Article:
Thank you, former St. Louis Rams defensive tackle D'Marco Farr, for raising an interesting point regarding drafted wide receivers.

The top three teams in passing yardage last season -- New Orleans, New England and Green Bay -- have combined to invest one first-round draft choice in receivers since 2006.

The implication is clear: Teams can flourish in the passing game without regularly investing early picks in wideouts, a point to consider as mock drafts widely project Justin Blackmon to the Rams with the sixth overall choice. The adage about the NFL as a quarterback-driven league seems to gain momentum.

But the broader context is this: Teams do not regularly draft wide receivers in the first round, regardless of where those teams rank in passing yardage.

Teams have chosen only 11 receivers in first rounds since 2006, the year Farr used as a start point. Teams have drafted 29 defensive linemen, 26 offensive linemen, 24 defensive backs and 14 quarterbacks in first rounds over the same period. Teams have drafted the same number of receivers as linebackers and running backs in these first rounds (allowing for some overlap between defensive ends and outside linebackers).

The chart shows round-by-round receiver selections since 2007 for 11 strong passing teams. I've chosen 2007 as the starting point because it encompasses the past five drafts.

The list includes the teams whose quarterbacks finished among the top 10 in Total QBR last season, plus the New York Giants, who won the Super Bowl thanks largely to Eli Manning's strong play. These teams have drafted fewer receivers than other teams on average, but slightly more of them in the first and third rounds.

None of these teams has drafted a receiver in the fourth round since 2007; teams tend to grab them in the third round, then wait til the last three rounds to fill out their rosters.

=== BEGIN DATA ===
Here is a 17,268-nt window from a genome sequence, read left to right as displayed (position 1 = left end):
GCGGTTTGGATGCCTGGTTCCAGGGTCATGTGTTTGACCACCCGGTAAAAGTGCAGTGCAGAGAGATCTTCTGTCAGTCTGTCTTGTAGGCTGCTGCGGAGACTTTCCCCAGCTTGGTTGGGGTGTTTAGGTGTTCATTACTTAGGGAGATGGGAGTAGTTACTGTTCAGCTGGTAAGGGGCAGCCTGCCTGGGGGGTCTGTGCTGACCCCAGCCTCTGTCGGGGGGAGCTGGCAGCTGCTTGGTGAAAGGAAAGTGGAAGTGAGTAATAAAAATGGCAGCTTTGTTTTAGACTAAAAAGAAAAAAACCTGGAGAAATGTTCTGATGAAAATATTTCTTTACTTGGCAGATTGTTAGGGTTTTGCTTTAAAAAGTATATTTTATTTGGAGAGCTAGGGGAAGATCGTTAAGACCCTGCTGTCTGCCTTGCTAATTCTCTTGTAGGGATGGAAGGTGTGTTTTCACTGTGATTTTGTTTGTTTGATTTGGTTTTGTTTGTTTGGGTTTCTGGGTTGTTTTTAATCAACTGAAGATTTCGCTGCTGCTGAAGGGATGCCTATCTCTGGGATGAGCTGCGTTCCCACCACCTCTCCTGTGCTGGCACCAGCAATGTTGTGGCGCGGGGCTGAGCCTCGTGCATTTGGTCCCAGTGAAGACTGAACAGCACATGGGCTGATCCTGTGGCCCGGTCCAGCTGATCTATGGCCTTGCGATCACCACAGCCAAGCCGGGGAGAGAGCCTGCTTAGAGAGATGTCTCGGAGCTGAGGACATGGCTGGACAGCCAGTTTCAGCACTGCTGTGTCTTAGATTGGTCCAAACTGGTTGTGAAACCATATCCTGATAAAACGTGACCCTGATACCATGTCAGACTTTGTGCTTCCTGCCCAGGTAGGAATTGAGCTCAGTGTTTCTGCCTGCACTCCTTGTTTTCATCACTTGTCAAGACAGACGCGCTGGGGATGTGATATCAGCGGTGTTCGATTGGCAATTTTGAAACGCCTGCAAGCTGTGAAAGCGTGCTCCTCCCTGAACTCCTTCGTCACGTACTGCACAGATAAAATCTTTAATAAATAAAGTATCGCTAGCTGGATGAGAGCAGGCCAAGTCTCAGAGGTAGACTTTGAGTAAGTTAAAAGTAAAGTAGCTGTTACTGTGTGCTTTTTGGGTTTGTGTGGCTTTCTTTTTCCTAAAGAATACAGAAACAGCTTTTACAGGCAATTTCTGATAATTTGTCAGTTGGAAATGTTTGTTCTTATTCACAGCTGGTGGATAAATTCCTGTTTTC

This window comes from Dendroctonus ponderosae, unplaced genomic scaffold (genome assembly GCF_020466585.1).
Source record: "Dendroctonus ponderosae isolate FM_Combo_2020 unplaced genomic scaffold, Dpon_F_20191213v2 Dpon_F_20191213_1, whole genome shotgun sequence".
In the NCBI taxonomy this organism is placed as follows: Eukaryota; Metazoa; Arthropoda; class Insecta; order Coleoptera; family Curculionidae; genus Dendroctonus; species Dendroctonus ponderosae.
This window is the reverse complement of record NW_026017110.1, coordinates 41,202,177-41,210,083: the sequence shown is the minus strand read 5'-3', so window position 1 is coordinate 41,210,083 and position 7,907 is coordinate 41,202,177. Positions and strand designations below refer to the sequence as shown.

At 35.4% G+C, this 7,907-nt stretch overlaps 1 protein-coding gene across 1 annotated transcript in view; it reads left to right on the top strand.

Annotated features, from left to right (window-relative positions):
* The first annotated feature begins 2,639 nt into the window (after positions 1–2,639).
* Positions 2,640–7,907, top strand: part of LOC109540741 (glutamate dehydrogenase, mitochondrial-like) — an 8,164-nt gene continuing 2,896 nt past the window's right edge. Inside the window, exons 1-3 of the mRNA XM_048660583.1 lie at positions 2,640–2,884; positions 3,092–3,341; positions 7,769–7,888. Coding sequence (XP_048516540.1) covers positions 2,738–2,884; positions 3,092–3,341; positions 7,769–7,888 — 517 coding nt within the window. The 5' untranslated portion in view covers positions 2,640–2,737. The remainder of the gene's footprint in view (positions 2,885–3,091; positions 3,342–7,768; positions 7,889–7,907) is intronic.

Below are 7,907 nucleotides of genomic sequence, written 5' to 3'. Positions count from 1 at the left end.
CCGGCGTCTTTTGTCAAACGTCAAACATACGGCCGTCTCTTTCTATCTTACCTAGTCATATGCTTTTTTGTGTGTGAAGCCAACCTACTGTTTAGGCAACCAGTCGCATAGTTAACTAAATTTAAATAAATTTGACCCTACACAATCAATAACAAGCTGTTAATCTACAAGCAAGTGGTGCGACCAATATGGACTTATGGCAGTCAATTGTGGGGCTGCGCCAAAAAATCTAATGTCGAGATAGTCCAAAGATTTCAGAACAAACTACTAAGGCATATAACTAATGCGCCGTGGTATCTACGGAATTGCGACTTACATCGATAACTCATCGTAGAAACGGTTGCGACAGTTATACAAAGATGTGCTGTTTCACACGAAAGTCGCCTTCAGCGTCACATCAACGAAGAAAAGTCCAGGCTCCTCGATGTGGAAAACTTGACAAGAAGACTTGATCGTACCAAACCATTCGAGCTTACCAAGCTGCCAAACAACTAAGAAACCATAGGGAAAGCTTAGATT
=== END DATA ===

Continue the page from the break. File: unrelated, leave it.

Houston, with Andre Johnson to anchor its receiving corps, has drafted only one receiver in any round over the five-year period in question (Trindon Holliday, a sixth-round choice in 2010, was a returner).

The NFL is a passing league. Receivers are important, but drafting one early isn't always a requirement for success. The Saints have drafted only two receivers in any round since 2007, yet they had the most prolific offense in the league, with tight end Jimmy Graham a big part of their success.

How teams use weapons in combination becomes critical, too. A No. 1 receiver becomes more effective with a strong option from the slot taking off pressure. Teams with gifted tight ends have another advantage.

Do the Rams absolutely, positively have to draft a wide receiver sixth overall this year? Of course not. But if they can find the next Calvin Johnson or even the next Hakeem Nicks -- two of the seven first-round wideouts drafted by teams in the chart -- what would be so bad about that?